27 Predication No limitations on which semantic units can be chosen as predicates Kharia Lebuɖel=ki. mancome=M.PST ‘The man came.’ Bhagwanlebu=kiroɖel=ki. Godman=m.pstandcome=m.pst ‘God became man [=Jesus] and came [to earth].’ 27

28 Interpersonal/Representational - Morphosyntactic 28 Interpersonal Level Representational Level Morphosyntactic Level Phonological Level

29 No grammatical relations Pragmatic/semantic alignment system Acehnese Lȏnteungöh=lȏn=jak. 1M=1.A=go ‘I am going.’ Gopnyangalak=geuhthat. 3.POLhappy=3.POL.Uvery ‘He is very happy.’ 29

30 No discontinuity Pragmatic/semantic units map onto a single morphosyntactic unit English The guy who is going to fix my lock has arrived. The guy has arrived who is going to fix my lock. 30

31 Function marking not sensitive to nature of input Phrase rather than head marking Nama ǁ’iĩpke‘áop=àkèǂaí. 3.SG.MDECLman=ACCREM.PASTcall ‘He called the man.’ Siíkxmkekèǁnàúǁ’iípkò!úu!xáis=à. 1.PL.M.DUDECLREM.PASThear 3.SG.MREC.PASTgoCOMP=ACC ‘We heard that he had just left.’ 31

32 Interpersonal/Representational/ Morphosyntactic - Phonological 32 Interpersonal Level Representational Level Morphosyntactic Level Phonological Level

33 Phonological and morphosyntactic phrasing run parallel Acehnese [Ureueng='nyan][ka=geu=jak='woe][ba'roe] person=DEMINCH=3=go=returnyesterday ‘That person returned yesterday.’ Dutch [Ik][[wou][dat [hij][kwam]]]. ['kʋɑu]['dɑti]['kʋɑm] Iwant.PSTCOMPhecome.PST ‘I wish he would come.’ 33

34 Phonological Phonological weight does not influence position Spanish Lo=ví. 3.SG.ACC=see.PRF.PST.IND.3.SG ‘I saw him.’ Víatuvecino. see.PRF.PST.IND.3.SGOBJ2.SG.POSSneighbour ‘I saw you neighbour.’ 34

35 Within the Morphosyntactic Level 35 Interpersonal Level Representational Level Morphosyntactic Level: Form X → Form Y Phonological Level

36 No expletive elements Tagalog Marami-ngpera. lot-LNKmoney ‘There is a lot of money.’ “A lot of money” 36

37 No tense copying Amele Nausuqaege[qilabele-q-anfo=ec]sisil-t-en. NausheItodaygo-1.PL-FUTQ=NMLZask-1.SG/3.SG-REM.PST ‘Naus asked me whether we would go today.’ 37

38 No grammatical gender, declination, conjugation Spanish casa ‘house’ is arbitrarily assigned to the class of feminine nouns árbol ‘tree’ is arbitrarily assigned to the class of masculine nouns 38

39 No agreement Spanish la-øcasa-øviej-a-ø DEF.F-SGhouse(F)-SGold-F-SG ‘the old house’ elárbol-øviej-o-ø DEF.M.SGtree(M)-SGold-M-SG ‘the old tree’ 39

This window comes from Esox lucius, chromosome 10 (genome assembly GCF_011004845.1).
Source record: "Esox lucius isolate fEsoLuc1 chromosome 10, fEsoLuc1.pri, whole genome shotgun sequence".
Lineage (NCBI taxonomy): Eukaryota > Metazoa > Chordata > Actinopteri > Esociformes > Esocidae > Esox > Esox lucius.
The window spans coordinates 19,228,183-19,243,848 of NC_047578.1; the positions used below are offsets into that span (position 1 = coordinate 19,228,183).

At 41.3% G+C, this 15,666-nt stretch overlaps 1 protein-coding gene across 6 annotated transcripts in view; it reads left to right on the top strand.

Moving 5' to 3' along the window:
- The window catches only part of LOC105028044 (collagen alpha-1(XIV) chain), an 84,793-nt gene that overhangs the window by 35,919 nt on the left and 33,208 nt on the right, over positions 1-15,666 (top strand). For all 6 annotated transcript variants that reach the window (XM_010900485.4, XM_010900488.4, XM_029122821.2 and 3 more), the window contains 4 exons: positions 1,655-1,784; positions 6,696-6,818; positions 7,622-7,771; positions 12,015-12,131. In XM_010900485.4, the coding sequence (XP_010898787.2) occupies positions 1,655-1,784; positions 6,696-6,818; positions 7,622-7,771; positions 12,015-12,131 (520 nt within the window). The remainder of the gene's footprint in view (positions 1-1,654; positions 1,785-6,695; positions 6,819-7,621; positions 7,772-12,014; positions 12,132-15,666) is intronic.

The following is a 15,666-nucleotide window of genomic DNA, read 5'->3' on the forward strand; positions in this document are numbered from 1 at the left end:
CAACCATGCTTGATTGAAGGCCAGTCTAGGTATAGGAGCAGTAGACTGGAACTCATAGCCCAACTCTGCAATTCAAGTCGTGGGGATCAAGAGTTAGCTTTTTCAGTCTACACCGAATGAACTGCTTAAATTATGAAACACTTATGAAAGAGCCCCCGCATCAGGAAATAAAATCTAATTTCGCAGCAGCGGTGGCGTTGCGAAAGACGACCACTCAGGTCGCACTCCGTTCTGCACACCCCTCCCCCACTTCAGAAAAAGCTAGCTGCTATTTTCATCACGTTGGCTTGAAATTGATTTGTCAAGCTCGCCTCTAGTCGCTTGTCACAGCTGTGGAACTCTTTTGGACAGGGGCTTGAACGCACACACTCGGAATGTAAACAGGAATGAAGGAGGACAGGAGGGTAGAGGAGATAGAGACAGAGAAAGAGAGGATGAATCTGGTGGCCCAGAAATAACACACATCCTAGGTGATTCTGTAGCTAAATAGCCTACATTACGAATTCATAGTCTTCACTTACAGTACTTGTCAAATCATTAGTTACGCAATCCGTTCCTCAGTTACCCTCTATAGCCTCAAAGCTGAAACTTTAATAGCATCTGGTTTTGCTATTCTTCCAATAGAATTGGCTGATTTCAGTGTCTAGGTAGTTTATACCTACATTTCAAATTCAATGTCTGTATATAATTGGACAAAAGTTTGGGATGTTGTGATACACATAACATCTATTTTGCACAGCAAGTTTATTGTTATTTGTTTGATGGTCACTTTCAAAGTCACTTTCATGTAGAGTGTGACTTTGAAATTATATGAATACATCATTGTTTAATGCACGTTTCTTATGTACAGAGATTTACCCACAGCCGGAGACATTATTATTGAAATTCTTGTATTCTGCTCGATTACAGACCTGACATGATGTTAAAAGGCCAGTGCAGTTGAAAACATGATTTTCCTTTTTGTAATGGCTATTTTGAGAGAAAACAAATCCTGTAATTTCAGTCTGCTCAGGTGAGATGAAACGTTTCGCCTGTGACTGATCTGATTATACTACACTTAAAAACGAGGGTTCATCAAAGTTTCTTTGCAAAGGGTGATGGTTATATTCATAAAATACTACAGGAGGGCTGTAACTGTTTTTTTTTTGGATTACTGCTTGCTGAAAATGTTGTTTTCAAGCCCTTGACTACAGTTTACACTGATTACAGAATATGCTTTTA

40 No fusional morphology No stem alternation Wambon en-ande-na- eat(basic stem)eat(PAST/FUT/IMP.PL stem)eat(IMP.SG stem) No cumulation Spanish compr-é. buy-IND.PAST.PF.1.SG ‘(I) bought.’ 40

41 No phonological adaptation 41 Interpersonal Level Representational Level Morphosyntactic Level Phonological Level: Form X → Form Y

42 No phonological adaptation Quechua nasal assimilation: tayta-n=paq ‘father-3.POSS=PURP’ ‘for his father’ -> taytampaq Spanish diphtongization: dormir ‘sleep’ duerme ‘sleeps’ Dutch degemination: pakkans ‘chance to be caught’ -> pakans Turkish vowel harmony: gel-miș‘come-RES’ gör-müș ‘see-RES’ 42

43 3. Typology

44 Sample Diu Indo-Portuguese (Leufkens 2010) Dutch Esperanto (Jansen fc.) Kharia (Leufkens fc.) Pichi (Leufkens 2010) Quechua (Grández Ávila fc.) Sri Lankan Malay (Nordhoff fc.) 44

45 45 Transparent featureDIPDutchKhariaPichi Que- chua SLM No apposition All semantic units used as predicates No grammatical relations No discontinuity No sensitivity for nature of input Parrallel phonological and morphosyntactic phrasing No influence of ph. weight No expletive elements No tense copying No grammatical gender No agreement No stem alternation No cumulation No phonological adaptation------

46 46 Transparent featureDutch Que- chua PichiDIPSLMKharia No apposition All semantic units used as predicates No grammatical relations No discontinuity No sensitivity for nature of input Parrallel phonological and morphosyntactic phrasing No influence of ph. weight No expletive elements No tense copying No grammatical gender No agreement No stem alternation No cumulation No phonological adaptation------

47 47 Transparent featureDutch Que- chua PichiDIPSLMKharia No tense copying No grammatical gender No agreement No grammatical relations Parrallel phonological and morphosyntactic phrasing No expletive elements No sensitivity for nature of input No discontinuity No stem alternation All semantic units used as predicates No influence of phon. weight No phonological adaptation No apposition No cumulation------